- notations: p(something) is the probability that something (called an event) occurred, "A|B" denotes the event "A knowing that B occurred", with A and B themselves events.
- p(A|B) = p(A/\B)/p(B): the probability that A happens, knowing that B happend
- with a little calculus, we also get p(A|B)p(B) = p(A/\B) = p(B|A)p(A)
- otherwise interpreted: if we know the probability that A has to occur, make a test or an experiment B, then we can compute a revized probability that A occurred. Bayes theorem makes a link between a priori and a posteriori probabilites.
Detailed example: think about a population of 1000 people, amongst which 1% has a certain type of cancer. Assume that some laboratory has invented a test such that:
- if you're sick, you have 80% of chance to have a positive reaction to the test
- if you're healthy, you have 10% of chances to have a positive reaction to the test
Question: if you have a positive reaction to the test, what are your chances to really suffer from this cancer ?
The answer lays in Bayes' theorem. Let call A the event "you are sick" and B the event "you have a positive reaction to the test". Then, we can compute that the wanted probability is roughtly 7.48%, very far from what one thinks when one has a positive test. (For more details: note that p(B) = 0,107 = p(B /\ A) + p(B /\ not A) = (99 + 8) / 1000 and apply Bayes' theorem. Equivalently, there is 990 healthy people, amongst which 99 will have a positive reaction, while 8 out of the 10 ill people will have also a positive reaction ; therefore you have 8 chances out of 107 (99 + 8) to be really sick).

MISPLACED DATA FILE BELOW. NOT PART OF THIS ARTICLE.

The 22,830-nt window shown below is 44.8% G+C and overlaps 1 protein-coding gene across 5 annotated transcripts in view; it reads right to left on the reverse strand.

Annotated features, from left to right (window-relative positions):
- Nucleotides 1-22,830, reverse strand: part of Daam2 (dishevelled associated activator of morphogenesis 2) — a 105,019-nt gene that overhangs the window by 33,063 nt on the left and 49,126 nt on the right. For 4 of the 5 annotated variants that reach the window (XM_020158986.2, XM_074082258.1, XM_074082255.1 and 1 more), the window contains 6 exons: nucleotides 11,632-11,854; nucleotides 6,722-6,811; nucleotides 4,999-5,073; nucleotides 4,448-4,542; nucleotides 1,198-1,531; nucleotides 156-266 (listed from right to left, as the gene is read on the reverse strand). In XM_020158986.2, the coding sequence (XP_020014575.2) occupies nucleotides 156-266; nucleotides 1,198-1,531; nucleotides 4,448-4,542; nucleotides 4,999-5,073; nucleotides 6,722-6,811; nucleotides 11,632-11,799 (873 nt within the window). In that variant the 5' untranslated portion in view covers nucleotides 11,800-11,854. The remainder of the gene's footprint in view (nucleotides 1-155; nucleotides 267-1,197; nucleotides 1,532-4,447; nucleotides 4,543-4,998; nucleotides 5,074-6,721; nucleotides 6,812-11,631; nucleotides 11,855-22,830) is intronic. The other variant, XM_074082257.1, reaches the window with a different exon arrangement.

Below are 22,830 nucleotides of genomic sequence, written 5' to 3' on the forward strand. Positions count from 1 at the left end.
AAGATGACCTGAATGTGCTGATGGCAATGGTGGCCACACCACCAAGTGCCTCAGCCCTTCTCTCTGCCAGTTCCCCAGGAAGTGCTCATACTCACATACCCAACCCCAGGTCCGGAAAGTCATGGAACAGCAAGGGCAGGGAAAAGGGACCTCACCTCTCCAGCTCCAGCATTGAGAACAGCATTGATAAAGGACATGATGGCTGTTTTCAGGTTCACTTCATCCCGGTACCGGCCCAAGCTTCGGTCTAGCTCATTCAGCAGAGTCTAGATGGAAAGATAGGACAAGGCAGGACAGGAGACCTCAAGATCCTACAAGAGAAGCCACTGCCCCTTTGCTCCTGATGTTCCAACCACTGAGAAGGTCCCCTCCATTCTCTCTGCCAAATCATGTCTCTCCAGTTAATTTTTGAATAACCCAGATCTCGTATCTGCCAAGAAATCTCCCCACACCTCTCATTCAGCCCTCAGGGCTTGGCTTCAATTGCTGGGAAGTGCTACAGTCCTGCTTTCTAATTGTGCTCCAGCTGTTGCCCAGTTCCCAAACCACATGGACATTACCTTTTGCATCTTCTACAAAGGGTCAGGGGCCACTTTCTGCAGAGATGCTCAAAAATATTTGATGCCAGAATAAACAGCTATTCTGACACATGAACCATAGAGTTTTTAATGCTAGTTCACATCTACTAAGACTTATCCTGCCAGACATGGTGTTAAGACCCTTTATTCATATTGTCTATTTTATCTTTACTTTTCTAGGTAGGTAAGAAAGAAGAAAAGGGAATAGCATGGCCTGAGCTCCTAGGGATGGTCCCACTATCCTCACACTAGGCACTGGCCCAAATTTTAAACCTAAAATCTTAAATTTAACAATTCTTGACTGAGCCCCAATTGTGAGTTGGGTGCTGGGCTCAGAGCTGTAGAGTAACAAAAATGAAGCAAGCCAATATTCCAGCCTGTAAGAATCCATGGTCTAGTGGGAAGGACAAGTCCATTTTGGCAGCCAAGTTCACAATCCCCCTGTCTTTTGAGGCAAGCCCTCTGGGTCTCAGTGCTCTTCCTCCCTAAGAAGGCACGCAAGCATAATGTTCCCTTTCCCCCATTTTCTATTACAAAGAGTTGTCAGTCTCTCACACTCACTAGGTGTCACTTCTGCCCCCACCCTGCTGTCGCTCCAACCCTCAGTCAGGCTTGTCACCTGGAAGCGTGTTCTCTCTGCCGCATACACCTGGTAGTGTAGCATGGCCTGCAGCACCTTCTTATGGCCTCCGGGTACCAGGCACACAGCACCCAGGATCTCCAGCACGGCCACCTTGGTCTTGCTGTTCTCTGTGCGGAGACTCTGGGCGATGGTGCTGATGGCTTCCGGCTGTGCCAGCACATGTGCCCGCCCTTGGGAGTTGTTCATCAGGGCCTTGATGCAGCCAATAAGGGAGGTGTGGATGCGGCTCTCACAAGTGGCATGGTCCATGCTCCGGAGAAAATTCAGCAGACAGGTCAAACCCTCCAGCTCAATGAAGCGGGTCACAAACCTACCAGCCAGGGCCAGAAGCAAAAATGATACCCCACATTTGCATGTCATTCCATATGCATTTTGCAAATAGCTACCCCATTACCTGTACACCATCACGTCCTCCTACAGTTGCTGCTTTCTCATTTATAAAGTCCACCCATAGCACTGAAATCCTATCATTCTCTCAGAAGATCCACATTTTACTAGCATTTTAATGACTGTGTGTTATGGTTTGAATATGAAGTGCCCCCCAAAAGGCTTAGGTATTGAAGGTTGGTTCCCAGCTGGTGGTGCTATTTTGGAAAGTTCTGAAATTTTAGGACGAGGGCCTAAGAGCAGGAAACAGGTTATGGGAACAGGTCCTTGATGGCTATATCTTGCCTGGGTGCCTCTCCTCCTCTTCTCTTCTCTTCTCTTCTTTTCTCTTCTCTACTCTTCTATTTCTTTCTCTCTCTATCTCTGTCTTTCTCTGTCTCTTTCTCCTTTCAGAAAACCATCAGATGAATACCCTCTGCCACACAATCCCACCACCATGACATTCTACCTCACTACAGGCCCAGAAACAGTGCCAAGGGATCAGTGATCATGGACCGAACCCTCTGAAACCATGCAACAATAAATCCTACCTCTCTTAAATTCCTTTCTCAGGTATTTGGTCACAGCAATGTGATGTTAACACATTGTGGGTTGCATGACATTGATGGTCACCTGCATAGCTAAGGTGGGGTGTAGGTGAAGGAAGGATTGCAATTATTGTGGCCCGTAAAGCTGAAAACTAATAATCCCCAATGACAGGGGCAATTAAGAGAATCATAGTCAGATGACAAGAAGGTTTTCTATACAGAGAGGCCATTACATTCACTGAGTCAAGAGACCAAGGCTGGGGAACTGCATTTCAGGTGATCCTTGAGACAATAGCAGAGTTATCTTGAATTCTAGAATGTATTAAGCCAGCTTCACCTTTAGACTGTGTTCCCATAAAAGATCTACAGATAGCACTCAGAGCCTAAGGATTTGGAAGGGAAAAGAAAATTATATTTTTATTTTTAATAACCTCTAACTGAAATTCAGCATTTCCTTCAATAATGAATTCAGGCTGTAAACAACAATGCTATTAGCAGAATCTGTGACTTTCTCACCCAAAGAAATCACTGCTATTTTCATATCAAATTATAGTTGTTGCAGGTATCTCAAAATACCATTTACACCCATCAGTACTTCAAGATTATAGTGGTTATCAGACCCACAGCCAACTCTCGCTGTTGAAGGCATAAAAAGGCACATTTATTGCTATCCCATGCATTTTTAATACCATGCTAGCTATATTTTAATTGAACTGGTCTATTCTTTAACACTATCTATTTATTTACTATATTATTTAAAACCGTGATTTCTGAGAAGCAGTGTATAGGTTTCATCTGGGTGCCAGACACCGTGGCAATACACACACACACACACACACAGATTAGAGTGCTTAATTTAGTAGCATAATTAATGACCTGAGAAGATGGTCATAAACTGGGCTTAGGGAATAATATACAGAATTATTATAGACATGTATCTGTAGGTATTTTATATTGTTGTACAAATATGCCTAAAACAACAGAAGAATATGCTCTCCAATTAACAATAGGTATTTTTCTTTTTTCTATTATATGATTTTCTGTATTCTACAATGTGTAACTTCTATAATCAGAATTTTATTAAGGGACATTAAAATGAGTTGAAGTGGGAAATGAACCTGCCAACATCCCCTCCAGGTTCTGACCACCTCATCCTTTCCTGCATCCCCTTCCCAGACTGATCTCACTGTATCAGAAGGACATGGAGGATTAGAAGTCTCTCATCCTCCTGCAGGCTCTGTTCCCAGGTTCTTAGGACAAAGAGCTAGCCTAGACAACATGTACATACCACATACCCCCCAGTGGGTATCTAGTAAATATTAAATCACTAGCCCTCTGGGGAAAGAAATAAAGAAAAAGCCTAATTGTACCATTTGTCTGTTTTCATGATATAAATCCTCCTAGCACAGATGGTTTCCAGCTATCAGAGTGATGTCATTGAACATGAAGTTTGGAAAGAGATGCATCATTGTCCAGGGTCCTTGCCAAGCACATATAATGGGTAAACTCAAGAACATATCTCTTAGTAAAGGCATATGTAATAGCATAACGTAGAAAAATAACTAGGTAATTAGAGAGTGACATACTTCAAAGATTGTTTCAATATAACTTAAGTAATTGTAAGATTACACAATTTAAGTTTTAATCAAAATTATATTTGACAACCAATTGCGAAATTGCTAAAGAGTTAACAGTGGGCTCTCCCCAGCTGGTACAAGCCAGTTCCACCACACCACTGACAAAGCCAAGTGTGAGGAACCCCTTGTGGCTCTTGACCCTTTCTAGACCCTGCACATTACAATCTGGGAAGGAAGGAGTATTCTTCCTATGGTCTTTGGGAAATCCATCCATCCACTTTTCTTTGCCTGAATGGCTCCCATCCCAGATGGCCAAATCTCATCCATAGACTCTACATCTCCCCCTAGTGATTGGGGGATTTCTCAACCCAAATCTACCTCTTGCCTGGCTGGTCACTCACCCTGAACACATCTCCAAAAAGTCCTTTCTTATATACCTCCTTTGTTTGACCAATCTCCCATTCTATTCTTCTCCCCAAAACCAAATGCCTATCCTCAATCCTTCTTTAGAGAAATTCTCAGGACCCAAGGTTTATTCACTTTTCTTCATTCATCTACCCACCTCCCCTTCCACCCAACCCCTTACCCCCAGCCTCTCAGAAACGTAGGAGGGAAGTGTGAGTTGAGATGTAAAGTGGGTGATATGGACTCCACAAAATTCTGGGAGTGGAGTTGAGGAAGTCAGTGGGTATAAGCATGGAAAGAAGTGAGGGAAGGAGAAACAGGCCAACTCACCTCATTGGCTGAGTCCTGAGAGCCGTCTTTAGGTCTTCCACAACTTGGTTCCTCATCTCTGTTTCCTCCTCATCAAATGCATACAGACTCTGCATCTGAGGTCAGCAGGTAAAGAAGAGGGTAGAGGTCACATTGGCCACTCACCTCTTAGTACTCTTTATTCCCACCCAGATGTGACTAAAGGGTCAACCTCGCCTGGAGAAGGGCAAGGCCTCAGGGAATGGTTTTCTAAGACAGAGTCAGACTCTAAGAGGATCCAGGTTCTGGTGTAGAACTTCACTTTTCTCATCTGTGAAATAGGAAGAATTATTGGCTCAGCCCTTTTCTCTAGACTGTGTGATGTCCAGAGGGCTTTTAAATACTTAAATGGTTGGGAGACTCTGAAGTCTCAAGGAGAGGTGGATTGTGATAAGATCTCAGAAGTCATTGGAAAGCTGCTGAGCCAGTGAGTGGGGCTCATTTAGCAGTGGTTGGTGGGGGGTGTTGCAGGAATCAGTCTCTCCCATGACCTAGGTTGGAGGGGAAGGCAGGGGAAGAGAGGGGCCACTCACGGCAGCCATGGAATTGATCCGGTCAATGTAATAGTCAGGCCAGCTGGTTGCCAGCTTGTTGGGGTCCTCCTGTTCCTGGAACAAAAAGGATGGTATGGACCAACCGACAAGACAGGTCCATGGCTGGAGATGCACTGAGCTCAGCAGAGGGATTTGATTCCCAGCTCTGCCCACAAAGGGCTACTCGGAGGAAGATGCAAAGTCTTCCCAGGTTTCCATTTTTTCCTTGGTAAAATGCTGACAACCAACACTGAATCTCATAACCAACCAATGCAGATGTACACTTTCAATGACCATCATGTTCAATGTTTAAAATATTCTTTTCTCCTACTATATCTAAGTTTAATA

Of course, the probability has increased, but only from 1% to 7,5%. And this is the case for every test we can develop. This is why we have to be careful in developing tests and experiments. A well-known problem concerning this is the notion of bias which is a very formal notion in statistics.
Reflexion on this basis: how to prove that CI has a positive effect ?
In order to convince your partners of the positive effects of CI, we have to think about tests, introducing the less bias possible. The main point is:
- if you are a partisan of CI, then you better have to measure the degree of failure of your project
- and conversely if you are an anti-CI
So, always search to invalidate your opinion by playing a proponent/opponent game. This will paradoxally enhance the good points as well as reinforce your position. Also, do this because you always tend to see only the points that are in favor of you opinion: on the same mode, a programmer should never test its own code, since he is already convinced that there is no bug.
The strength of a theory (or a program) is always evaluated by:
- the capacity it has to resist to experiments and tests (e.g. Newton's theory does not explains Mercury's orbital. Relativity does.)
- the capacity it has to predict events (e.g. the existence of aliens may explain everything, but does not predict anything)
Good arguments can also be:
- money spent on the project (a posteriori argument)
- a huge percentage of projects fail. Compare it with the percentage of projects that use CI methods.